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Thomas Child, a native of England, became the Attorney General of the NC General Court in 1746. Only after a few months, he went back to England because of the unrest and confusion in North Carolina. Child returned to North Carolina by 1750, along with Francis Corbin, as proprietary agents of Earl Granville. Because of mismanagement by Corbin, Child was named in 1760 as exclusive agent for Lord Granville. He was named as NC Attorney General in 1760 and he cleared up the backlog of delayed land grants and represented Chowan County in the General Assembly. Child resigned as Attorney General due to politics, moved to Virginia and maintained oversight of proprietary affairs until the death of Earl Granville in 1763. Child was able to purchase 100,000 acres from the new proprietor and he sold that land in 1767 to the Moravians. Child disappeared from North Carolina and died in England in the early 1790’s.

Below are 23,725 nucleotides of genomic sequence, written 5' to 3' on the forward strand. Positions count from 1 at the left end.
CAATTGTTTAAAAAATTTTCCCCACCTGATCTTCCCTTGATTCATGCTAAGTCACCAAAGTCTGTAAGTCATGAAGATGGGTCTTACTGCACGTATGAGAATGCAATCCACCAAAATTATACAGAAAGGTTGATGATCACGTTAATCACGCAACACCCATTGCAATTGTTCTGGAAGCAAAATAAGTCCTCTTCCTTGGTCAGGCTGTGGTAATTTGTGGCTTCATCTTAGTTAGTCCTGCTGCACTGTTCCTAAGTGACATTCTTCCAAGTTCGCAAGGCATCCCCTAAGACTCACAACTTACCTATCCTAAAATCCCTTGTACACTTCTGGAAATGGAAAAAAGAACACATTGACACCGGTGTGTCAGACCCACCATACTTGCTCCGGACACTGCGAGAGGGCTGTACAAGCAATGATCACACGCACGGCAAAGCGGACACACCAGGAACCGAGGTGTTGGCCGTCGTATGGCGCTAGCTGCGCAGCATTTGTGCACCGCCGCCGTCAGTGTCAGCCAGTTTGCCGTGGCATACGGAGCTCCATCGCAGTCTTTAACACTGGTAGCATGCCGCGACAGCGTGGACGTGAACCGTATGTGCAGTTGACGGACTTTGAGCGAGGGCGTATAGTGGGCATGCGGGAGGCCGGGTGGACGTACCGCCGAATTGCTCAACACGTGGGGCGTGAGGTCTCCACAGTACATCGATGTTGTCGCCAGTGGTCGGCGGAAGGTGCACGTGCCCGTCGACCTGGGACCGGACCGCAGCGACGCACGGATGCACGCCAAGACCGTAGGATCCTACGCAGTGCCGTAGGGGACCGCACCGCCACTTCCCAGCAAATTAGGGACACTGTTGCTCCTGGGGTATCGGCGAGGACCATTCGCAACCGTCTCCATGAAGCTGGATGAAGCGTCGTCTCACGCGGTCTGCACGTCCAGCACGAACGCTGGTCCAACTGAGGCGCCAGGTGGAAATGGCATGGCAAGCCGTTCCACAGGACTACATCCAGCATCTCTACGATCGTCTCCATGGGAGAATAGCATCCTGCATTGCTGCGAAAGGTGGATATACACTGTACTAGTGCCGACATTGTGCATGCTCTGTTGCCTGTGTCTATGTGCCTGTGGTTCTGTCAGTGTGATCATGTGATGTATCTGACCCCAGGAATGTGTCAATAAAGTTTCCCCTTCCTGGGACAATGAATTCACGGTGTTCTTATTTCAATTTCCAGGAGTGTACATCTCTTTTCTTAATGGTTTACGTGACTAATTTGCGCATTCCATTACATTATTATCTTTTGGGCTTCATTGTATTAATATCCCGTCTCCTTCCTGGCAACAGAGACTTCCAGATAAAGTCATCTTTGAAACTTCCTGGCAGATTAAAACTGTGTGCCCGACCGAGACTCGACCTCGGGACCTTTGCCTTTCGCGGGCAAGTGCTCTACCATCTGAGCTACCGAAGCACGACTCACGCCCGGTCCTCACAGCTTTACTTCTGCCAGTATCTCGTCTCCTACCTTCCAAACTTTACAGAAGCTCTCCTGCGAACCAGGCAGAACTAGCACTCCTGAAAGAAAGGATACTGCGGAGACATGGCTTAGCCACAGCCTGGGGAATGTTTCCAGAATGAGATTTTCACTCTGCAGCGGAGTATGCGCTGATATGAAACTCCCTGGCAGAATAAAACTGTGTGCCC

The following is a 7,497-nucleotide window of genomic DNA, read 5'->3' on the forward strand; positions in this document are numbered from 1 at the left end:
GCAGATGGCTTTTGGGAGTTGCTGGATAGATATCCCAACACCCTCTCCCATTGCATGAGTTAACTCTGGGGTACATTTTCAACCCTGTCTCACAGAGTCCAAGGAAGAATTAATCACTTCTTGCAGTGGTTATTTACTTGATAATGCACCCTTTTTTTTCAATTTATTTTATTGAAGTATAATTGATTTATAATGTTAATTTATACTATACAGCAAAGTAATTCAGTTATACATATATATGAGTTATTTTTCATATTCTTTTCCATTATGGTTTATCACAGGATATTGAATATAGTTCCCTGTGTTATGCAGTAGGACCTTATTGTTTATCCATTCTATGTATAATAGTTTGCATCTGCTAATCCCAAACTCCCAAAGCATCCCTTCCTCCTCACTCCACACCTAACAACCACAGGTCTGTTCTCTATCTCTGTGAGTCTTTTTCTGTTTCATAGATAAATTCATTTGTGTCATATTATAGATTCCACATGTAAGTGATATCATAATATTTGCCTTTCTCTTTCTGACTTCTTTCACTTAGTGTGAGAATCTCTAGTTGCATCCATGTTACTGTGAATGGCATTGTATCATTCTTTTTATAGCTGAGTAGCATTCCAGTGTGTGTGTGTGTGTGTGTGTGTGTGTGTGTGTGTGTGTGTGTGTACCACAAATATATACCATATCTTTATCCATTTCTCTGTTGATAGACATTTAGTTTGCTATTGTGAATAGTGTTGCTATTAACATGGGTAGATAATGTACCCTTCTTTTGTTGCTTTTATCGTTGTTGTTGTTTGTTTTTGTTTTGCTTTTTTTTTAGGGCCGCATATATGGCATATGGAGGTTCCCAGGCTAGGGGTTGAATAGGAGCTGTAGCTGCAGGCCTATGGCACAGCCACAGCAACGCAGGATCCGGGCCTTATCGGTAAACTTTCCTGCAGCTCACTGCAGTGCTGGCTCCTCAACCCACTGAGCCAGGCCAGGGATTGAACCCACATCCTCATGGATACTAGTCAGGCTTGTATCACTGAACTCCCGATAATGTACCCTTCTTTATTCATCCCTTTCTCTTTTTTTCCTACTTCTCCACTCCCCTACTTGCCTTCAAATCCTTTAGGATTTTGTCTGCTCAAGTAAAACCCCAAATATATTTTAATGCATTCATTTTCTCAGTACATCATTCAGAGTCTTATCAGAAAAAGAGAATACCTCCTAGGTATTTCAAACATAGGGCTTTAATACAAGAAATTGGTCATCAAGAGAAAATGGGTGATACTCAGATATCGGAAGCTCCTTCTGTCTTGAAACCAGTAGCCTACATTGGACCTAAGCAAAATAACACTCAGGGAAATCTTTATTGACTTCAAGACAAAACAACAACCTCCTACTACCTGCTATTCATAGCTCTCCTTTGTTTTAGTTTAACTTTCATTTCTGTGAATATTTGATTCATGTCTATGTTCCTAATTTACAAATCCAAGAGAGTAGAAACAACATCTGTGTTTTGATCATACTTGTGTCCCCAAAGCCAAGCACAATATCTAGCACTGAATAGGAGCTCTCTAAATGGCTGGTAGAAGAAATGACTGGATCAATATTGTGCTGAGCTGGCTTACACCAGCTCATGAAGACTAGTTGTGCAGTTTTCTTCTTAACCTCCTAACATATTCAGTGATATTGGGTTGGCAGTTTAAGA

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This article looks at the involvement of 255 Southern men (11 from or associated with North Carolina) in the English legal intellectual institution known as the Inns of Court, and its associated groups, The Inner Temple, The Middle Temple, Gray's Inn and Lincoln's Inn. The article provides background information for each associated group, and then lists the American Southern men admitted to the institution by state and including their year of admission and the group to which they belonged. The North Carolina inductees mentioned are William Brimage, Gabriel Cathcart, Thomas Child, Sir Richard Everard, Enoch Hall, Henry Eustace McCulloh, Thomas McGuire, Josiah Martin, Sir Walter Raleigh, Benjamin Smith, and Alexander White. Some biographical information on certain members from Southern states follows this list.
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